Avodah Mailing List

Volume 04 : Number 232

Thursday, December 30 1999

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Subjects Discussed In This Issue:
Date: Wed, 29 Dec 1999 18:09:00 -0500
From: richard_wolpoe@ibi.com
Re[2]: The Logical Response

Reflecting upon this, isn't this what happened more-or-less; that the massive 
martyrdom of 6 million kedoshim brought about a global revulsion of the Nazis as
manifested in the Neurenberg Trials and the establsihment of Israel?

Rich Wolpoe

______________________________ Reply Separator _________________________________
 Gandhi proposed
that the Jews in Germany commit collective suicide in order to 
"arouse the world and the people of Germany to Hitler's violence." 


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Date: Wed, 29 Dec 1999 18:34:39 -0500 (EST)
From: Shalom Carmy <carmy@ymail.yu.edu>

>  The only reason R' Heschel took a job at JTS was because he couldn't get a
>  job in an Orthodox yeshiva (Jobs in Chinuch were hard to come by back then).
>   >>

According to the standard biography of Heschel's early years, by Dresner &
Kaplan, H' chose to attend the Reform (more like Conservative in some
respects) Rabbinical Seminary in Berlin rather than the Orthodox.

His first position in the US was at the Reform Hebrew Union College in
Cincinnati. This was not a matter of choice. It was a matter of getting an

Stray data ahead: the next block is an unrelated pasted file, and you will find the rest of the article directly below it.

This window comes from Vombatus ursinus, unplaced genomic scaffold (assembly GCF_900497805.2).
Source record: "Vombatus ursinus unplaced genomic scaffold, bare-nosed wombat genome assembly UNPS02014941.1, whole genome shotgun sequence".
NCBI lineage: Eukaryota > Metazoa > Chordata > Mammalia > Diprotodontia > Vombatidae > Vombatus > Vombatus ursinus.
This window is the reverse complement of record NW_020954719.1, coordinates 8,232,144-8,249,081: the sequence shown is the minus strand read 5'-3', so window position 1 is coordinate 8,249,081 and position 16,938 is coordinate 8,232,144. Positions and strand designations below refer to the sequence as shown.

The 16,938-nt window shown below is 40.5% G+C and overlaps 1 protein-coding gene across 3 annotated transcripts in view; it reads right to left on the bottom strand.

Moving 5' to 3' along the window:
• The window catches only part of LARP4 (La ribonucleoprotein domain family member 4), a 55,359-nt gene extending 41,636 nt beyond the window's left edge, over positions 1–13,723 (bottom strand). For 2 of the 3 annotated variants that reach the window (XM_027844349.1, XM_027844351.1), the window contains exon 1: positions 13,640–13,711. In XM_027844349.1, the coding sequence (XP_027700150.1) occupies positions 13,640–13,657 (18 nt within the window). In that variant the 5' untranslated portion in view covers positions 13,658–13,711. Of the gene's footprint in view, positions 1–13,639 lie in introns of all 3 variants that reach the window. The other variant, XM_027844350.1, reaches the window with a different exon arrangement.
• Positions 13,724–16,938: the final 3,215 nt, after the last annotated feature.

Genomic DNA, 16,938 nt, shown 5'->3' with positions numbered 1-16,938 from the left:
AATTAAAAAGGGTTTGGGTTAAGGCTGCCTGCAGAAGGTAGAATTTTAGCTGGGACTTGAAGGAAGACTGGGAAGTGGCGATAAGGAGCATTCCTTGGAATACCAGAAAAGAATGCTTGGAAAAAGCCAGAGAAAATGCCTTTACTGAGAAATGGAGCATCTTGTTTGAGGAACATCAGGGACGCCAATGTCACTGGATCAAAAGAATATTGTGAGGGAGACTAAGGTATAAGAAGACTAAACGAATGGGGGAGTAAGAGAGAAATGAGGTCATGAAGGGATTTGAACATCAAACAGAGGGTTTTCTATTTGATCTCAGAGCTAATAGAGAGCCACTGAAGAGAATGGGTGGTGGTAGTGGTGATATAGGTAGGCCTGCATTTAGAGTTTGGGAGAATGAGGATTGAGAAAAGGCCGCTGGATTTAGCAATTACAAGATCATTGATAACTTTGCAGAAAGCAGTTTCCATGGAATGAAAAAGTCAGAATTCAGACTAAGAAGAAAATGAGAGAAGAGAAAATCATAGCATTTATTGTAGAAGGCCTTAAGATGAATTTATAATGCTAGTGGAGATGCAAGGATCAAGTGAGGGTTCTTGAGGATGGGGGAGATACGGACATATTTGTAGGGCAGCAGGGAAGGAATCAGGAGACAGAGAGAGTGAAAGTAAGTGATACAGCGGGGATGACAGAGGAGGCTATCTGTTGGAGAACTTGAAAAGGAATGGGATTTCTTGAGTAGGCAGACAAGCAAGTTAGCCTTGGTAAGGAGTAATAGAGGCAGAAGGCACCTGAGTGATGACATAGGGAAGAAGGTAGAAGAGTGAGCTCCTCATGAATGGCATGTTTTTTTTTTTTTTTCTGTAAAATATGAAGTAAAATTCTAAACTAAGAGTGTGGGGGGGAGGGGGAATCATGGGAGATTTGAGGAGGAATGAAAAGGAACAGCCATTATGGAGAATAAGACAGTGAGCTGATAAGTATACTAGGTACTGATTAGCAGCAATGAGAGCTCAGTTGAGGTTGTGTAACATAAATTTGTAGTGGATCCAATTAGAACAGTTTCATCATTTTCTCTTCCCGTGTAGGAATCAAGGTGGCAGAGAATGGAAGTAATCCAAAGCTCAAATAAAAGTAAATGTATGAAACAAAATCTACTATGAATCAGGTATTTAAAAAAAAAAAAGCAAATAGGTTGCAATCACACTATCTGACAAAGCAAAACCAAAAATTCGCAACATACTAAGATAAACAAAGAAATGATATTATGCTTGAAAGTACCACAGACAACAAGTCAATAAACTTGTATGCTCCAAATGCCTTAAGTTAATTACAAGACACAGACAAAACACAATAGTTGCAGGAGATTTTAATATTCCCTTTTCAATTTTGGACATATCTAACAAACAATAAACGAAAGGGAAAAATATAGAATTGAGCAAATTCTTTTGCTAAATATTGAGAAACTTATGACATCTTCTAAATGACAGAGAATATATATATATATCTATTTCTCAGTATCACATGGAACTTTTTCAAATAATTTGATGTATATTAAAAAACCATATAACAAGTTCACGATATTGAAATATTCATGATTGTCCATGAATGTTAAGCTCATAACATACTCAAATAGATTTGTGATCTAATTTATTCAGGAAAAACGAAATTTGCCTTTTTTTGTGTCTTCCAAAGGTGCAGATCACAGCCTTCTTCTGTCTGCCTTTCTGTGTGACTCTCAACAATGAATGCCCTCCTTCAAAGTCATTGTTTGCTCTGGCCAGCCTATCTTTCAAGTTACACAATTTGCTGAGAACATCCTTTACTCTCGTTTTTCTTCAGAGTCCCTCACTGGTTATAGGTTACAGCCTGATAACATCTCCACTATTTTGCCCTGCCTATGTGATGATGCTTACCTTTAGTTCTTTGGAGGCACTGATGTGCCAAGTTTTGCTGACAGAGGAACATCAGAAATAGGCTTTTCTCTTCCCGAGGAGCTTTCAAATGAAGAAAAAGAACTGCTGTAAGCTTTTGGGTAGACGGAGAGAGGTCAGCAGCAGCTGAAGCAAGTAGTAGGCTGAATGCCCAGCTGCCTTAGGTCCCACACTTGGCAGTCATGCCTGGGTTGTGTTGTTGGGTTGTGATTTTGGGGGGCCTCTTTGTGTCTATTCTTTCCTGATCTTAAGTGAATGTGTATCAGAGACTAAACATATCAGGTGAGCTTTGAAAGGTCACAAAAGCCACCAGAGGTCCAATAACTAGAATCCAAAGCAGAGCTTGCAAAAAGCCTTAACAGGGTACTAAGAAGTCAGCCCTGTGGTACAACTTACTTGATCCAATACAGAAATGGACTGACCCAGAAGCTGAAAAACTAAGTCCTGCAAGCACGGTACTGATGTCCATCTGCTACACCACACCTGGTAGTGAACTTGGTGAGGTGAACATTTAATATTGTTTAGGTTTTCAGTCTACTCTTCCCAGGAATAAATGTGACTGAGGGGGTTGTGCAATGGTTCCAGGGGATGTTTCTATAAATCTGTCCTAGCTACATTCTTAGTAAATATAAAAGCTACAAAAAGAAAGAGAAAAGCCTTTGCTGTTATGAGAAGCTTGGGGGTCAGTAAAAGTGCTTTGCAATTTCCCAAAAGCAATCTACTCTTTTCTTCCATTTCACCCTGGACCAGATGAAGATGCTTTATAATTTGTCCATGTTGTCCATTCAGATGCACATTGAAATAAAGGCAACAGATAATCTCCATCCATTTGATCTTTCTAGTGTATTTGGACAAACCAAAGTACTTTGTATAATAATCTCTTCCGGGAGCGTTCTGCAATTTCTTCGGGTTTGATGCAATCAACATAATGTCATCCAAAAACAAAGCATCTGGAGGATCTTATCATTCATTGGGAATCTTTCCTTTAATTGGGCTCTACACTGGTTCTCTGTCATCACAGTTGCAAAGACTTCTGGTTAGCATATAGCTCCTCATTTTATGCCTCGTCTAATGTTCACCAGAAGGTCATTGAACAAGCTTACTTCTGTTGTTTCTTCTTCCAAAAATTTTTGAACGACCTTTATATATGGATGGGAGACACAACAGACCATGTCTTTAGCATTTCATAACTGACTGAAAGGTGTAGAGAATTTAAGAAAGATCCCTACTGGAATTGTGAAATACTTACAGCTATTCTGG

invitation and a visa. He was unhappy there, both spiritually and
gastronomically isolated. He then moved to JTS. A later lecture at HUC was
severely critical of Reform Judaism, with no holds barred, but prefaced
his remarks with thanks to the institution that had given him haven in
time of trouble.

H's views on Torah min ha-Shamayim and Halakha are dubious from an
Orthodox perspective. Other aspects of his thought are not beyond
criticism. Substituting dry scholarship for the living religious quest was
not one of his faults. If his writing still attracts readers, including
Orthodox ones, it is largely because he did not forget the passion.

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Date: Wed, 29 Dec 1999 15:47:28 -0800 (PST)
From: Harry Maryles <hmaryles@yahoo.com>
Re: Modenity

--- moshe rudner <mosherudner@hotmail.com> wrote:

> Has history not shown us that "halacha limoshe
> misinai - eisav soneh et 
> ya'akov" is a truism?

I don't know if you heard about it but Arabs are not
Eisav.  They are Yishmael. :)

Furthermore that Rashi you quote can be learned simply
as reffering to Eisav himself, not all his subsequent
generations.  Although, I will admit that throughout
history Eisav has done a yeomans job in proving
himself the "Hater" of Yaakov, especially in the
twentieth century.

But every situation has to judged on it's own merit